Jonathan Strahan is an editor and anthologist. He has edited or co-edited more than twenty anthologies since 1997, including Eclipse One, Two and Three, both volumes of The New Space Opera, and Godlike Machines, as well as the Infinity Project and the New Solaris Book of Fantasy for Solaris. He lives in Perth, Western Australia with his wife and their two daughters. www.jonathanstrahan.com.au
Fearsome Journeysby Jonathan Strahan, Glen Cook, Scott Lynch, Trudi Canavan
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How do you encompass all the worlds of the imagination? Within fantasy’s scope lies every possible impossibility, from dragons to spirits, from magic to gods, and from the unliving to the undying. In Fearsome Journeys, master anthologist Jonathan Strahan sets out on a quest to find the very limits of the unlimited, collecting twelve brand new stories by some of the most popular and exciting names in epic fantasy from around the world.
With original fiction from Scott Lynch, Saladin Ahmed, Trudi Canavan, K J Parker, Kate Elliott, Jeffrey Ford, Robert V S Redick, Ellen Klages, Glen Cook, Elizabeth Bear, Ellen Kushner, Ysabeau S. Wilce and Daniel Abraham, Fearsome Journeys explores the whole range of the fantastic.
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Before I get to my review, I want to offer a friendly public service message to those who are fortunate enough to be reading and voting on the various genre awards. Go ahead and pencil in Fearsome Journeys as this year's winner for best anthology, and Jonathan Strahan as winner for best editor. That's right, find your nomination form, jot the title down, put a huge asterisk beside it as the likely winner, and focus your reading efforts on those categories yet be decided. Okay, so maybe I am being a bit facetious, but it really is that good! Short story collections are problematic for me. On the one hand, I like being able to sample authors in small doses, and to get a feel for their work, or to simply pay a brief visit with old favorites, no strings (or subsequent volumes) attached. On the other hand, I find them wildly uneven in terms of content and quality, with the weakest entries unfairly dragging down my overall impression of the collection as a whole. Much to my delight, Fearsome Journeys has proven to be the rare exception to that rule. There were a few stories here that didn't completely wow me, but I can honestly say I still enjoyed them all. While those few suffer by comparison against their companions here, they likely would have come across as some of the better entries in a different collection. There are several authors here who have just shot to the top of my TBR pile, based on the strength of their contributions, and a few others who've absolutely demanded I immediately rectify their absence from that same pile. For those of you who are curious, it's Lynch, Elliott, and Bear who are the three authors who've made the most significant climbs in my TBR pile, and Ahmed and Canavan who have won themselves a place. Overall, however, this just a great collection of tales, well-selected and well put together by a man who has an obvious feel for the genre. I cannot recommend Fearsome Journeys highly enough.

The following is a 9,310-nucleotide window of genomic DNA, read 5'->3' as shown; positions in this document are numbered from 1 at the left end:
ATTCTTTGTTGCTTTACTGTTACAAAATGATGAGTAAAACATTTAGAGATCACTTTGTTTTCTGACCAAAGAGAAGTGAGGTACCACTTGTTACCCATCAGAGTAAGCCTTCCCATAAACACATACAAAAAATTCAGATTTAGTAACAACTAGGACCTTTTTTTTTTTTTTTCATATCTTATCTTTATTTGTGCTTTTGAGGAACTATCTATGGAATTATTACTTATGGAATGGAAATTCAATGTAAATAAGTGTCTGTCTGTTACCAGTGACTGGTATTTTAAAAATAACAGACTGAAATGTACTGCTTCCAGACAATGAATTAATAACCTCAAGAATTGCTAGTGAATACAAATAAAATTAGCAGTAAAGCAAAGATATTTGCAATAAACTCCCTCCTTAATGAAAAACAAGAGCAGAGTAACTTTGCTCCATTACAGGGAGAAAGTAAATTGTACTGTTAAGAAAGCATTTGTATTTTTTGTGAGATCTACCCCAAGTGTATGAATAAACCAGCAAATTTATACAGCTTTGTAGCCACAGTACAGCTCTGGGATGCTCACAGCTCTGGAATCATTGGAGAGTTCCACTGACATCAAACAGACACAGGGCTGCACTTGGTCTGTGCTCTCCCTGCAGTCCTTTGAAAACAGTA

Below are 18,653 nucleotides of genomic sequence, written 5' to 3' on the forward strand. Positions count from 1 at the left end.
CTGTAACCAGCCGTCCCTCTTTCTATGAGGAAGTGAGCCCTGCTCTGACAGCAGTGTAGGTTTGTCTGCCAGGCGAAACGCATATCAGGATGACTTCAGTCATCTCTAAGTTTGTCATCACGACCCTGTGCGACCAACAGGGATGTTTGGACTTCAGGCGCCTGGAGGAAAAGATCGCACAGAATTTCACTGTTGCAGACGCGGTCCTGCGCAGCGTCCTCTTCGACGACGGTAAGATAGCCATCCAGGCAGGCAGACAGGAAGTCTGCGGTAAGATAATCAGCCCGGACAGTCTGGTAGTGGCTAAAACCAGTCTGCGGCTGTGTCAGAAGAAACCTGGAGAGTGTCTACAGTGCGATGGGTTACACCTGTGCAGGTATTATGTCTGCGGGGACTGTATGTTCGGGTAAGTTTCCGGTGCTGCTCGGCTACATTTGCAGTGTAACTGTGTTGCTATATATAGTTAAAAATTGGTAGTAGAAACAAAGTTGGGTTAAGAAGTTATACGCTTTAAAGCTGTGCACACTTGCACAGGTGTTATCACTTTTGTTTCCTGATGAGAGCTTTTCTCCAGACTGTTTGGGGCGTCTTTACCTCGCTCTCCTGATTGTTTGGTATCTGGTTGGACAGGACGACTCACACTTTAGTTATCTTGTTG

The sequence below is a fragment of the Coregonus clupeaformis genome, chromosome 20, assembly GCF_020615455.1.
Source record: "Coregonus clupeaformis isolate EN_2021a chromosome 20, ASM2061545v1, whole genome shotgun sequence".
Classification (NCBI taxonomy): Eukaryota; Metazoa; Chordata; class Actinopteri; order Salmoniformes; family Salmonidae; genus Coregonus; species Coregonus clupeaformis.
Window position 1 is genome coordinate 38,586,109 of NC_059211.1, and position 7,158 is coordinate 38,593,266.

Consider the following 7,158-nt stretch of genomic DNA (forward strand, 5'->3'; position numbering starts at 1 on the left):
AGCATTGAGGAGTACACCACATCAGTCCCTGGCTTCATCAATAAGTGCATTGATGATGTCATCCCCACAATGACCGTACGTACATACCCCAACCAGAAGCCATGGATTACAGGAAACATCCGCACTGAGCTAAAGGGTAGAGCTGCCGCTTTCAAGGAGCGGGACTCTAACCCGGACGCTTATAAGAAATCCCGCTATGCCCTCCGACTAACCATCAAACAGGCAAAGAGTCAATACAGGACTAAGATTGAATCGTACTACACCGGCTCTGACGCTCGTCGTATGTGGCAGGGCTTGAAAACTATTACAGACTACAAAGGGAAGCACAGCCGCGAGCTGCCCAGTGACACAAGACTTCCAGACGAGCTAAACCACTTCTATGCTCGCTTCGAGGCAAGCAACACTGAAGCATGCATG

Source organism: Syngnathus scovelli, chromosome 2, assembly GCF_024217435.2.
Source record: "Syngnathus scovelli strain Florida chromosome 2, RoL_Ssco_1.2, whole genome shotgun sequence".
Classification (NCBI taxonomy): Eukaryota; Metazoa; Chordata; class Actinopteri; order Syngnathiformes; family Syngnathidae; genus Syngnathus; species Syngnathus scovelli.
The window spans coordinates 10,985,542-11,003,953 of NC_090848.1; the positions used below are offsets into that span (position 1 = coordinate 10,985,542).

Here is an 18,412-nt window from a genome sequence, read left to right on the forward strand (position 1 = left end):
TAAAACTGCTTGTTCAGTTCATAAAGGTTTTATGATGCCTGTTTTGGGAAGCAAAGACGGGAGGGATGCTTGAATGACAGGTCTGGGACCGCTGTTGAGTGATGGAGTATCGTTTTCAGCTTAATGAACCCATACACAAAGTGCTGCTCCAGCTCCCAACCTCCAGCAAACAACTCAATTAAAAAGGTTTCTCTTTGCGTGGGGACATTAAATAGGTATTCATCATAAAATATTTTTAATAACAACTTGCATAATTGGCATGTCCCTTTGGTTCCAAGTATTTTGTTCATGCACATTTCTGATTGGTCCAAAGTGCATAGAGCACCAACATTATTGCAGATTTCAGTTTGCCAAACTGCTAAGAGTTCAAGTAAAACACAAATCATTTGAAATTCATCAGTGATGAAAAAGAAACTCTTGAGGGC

That was good. But I think you should make I more as a story board. Never stop what you are doing. I love your writings. You are very good at what you do.